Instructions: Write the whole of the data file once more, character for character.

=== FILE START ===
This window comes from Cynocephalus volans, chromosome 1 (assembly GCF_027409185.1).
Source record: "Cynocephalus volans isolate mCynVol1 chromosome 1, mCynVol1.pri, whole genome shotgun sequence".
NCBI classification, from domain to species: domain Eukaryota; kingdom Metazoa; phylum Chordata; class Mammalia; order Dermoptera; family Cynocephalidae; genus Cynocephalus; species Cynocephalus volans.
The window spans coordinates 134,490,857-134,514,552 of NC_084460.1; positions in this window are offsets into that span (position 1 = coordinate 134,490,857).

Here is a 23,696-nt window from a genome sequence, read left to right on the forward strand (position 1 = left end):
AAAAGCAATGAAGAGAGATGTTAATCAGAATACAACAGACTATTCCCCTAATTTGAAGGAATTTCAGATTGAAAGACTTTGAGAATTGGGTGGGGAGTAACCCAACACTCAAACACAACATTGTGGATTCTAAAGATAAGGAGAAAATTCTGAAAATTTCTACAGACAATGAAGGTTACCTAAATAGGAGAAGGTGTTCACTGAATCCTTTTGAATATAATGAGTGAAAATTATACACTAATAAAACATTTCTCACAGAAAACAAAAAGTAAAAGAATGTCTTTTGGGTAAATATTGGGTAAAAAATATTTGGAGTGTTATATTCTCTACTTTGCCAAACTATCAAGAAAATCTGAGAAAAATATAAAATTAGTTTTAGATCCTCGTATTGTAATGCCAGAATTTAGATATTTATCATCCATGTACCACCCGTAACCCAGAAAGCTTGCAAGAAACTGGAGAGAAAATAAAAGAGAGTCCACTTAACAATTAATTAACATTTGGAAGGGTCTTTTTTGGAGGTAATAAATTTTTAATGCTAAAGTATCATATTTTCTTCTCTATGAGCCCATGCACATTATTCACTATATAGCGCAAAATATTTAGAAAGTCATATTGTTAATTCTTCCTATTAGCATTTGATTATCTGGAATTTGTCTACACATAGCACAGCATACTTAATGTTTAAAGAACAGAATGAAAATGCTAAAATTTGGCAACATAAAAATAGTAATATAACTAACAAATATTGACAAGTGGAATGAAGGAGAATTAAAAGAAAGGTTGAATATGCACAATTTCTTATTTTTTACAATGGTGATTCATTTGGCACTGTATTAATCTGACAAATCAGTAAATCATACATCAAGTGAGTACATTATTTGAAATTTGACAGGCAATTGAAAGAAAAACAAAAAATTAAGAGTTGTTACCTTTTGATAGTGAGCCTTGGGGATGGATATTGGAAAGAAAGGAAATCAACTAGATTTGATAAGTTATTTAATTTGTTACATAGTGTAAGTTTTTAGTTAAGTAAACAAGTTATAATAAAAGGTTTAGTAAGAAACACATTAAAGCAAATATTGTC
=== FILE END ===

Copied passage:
This window comes from Cynocephalus volans, chromosome 1 (assembly GCF_027409185.1).
Source record: "Cynocephalus volans isolate mCynVol1 chromosome 1, mCynVol1.pri, whole genome shotgun sequence".
NCBI classification, from domain to species: domain Eukaryota; kingdom Metazoa; phylum Chordata; class Mammalia; order Dermoptera; family Cynocephalidae; genus Cynocephalus; species Cynocephalus volans.
The window spans coordinates 134,490,857-134,514,552 of NC_084460.1; positions in this window are offsets into that span (position 1 = coordinate 134,490,857).

Here is a 23,696-nt window from a genome sequence, read left to right on the forward strand (position 1 = left end):
AAAAGCAATGAAGAGAGATGTTAATCAGAATACAACAGACTATTCCCCTAATTTGAAGGAATTTCAGATTGAAAGACTTTGAGAATTGGGTGGGGAGTAACCCAACACTCAAACACAACATTGTGGATTCTAAAGATAAGGAGAAAATTCTGAAAATTTCTACAGACAATGAAGGTTACCTAAATAGGAGAAGGTGTTCACTGAATCCTTTTGAATATAATGAGTGAAAATTATACACTAATAAAACATTTCTCACAGAAAACAAAAAGTAAAAGAATGTCTTTTGGGTAAATATTGGGTAAAAAATATTTGGAGTGTTATATTCTCTACTTTGCCAAACTATCAAGAAAATCTGAGAAAAATATAAAATTAGTTTTAGATCCTCGTATTGTAATGCCAGAATTTAGATATTTATCATCCATGTACCACCCGTAACCCAGAAAGCTTGCAAGAAACTGGAGAGAAAATAAAAGAGAGTCCACTTAACAATTAATTAACATTTGGAAGGGTCTTTTTTGGAGGTAATAAATTTTTAATGCTAAAGTATCATATTTTCTTCTCTATGAGCCCATGCACATTATTCACTATATAGCGCAAAATATTTAGAAAGTCATATTGTTAATTCTTCCTATTAGCATTTGATTATCTGGAATTTGTCTACACATAGCACAGCATACTTAATGTTTAAAGAACAGAATGAAAATGCTAAAATTTGGCAACATAAAAATAGTAATATAACTAACAAATATTGACAAGTGGAATGAAGGAGAATTAAAAGAAAGGTTGAATATGCACAATTTCTTATTTTTTACAATGGTGATTCATTTGGCACTGTATTAATCTGACAAATCAGTAAATCATACATCAAGTGAGTACATTATTTGAAATTTGACAGGCAATTGAAAGAAAAACAAAAAATTAAGAGTTGTTACCTTTTGATAGTGAGCCTTGGGGATGGATATTGGAAAGAAAGGAAATCAACTAGATTTGATAAGTTATTTAATTTGTTACATAGTGTAAGTTTTTAGTTAAGTAAACAAGTTATAATAAAAGGTTTAGTAAGAAACACATTAAAGCAAATATTGTC